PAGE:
Honoring the food of my readers: Mexican Chiles en Nogada

This was a fun and easy dinner for us to prepare and enjoy together. Hart really likes bell peppers so he thoroughly appreciated our variation on this nation’s dish.

Growing up in England, I was very much so not exposed to Mexican food. We would make chicken fajitas at home using a popular brand kit with packaged seasoning and tortillas. I think there was one “Mexican” restaurant in my hometown (which had a population of approximately 275,000 people). I was a lot more familiar with Spanish food than its Mexican equivalent.

After moving stateside, I have eaten such a lot of Mexican food in a variety of places and circumstances – eating out and staying home. I find it fascinating how cuisine from other countries has greater and lesser popularity and prominence in different cultures. Sometimes, it indicates history; sometimes, geography. Whatever the case, I find it fascinating.

Source: pixabay

Although it is most definitely a part of Latin

Source: pixabay

We aren’t afraid of a little spicy food over here, but I did choose to sub the traditional anaheim or poblano peppers for bell peppers because of their size.

Chiles en nogada

What you will need:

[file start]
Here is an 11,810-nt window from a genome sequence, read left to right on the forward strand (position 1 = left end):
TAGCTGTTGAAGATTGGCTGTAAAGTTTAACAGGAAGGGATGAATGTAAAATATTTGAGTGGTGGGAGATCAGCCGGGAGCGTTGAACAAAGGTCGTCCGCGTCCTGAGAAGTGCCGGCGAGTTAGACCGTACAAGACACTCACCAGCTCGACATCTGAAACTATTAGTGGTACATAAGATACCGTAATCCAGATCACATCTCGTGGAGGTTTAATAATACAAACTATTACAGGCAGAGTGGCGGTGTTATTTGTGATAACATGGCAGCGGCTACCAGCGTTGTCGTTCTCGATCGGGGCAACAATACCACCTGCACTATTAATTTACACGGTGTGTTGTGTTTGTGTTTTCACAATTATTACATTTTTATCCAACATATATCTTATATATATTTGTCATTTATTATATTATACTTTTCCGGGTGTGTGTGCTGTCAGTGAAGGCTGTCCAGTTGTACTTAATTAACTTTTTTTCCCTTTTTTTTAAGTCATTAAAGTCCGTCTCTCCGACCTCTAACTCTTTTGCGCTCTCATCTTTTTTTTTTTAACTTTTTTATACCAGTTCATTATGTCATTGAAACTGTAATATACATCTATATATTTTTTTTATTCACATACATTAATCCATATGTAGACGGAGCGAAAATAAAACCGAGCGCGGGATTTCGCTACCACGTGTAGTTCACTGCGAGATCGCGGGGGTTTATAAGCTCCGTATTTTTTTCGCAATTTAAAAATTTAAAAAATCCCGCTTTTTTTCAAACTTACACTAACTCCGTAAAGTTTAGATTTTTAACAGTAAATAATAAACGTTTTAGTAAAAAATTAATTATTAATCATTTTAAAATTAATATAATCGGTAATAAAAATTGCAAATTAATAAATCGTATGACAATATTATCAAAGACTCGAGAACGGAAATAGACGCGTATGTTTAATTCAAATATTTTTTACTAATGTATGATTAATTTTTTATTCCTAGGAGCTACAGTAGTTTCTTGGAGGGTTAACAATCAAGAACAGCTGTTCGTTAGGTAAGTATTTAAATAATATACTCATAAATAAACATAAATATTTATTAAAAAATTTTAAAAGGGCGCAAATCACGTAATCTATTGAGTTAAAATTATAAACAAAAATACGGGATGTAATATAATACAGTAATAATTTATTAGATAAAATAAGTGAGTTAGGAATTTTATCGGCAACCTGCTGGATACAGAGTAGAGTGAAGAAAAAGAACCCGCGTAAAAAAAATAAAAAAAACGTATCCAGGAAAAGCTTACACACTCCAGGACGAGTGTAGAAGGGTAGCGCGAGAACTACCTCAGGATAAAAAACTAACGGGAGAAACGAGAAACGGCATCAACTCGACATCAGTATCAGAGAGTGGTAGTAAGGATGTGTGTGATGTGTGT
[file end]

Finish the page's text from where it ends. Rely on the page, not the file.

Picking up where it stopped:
• 3/4 lb pork sausage
  • 1/4 onion, finely chopped
  • 1 clove garlic, minced
  • 3 tbsp chopped parsley
  • 1 tsp oil (I picked walnut to complement the sauce)
  • 1 tomato, seeded and chopped
  • 3 tbsp peeled and chopped almonds
  • 3 tbsp pine nuts
  • 1 1/2 tbsp orange peel, finely chopped
  • 1 1/2 tbsp raisins, finely chopped
  • Pinch of chili powder, optional
  • Salt, to taste (We skip it all together)
  • 3 green bell peppers (1 per adult and 1/2 per child)


  • 2/3 cups milk
  • 1/3 cup walnut, peeled and chopped
  • 1/3 cup Cotija cheese in pieces
  • (Add a stick of cinnamon and some cocoa powder to transform this into a take on mole sauce)

How you can do it:

  1. Begin by combining sausage meat with onion, seasoning, oil, nuts and fruit ingredients in a medium mixing bowl.
  2. Cut around the stem of each pepper and cut away white and seeds to form a lid.
  3. Stuff the peppers with meat mixture and replace the ‘lid’ on top.
  4. Bake at 350 Fahrenheit for about an hour (until the stuffing is hot throughout).
  5. Combine all the nogada sauce ingredients in a saucepan and heat until thickening.
  6. Serve pepper with sauce poured on top, and garnish with chopped parsley and pomegranate arils.

Thank you, Mexico for your vibrant food and delicious flavors.

From mine to yours,

Mumma Alsum

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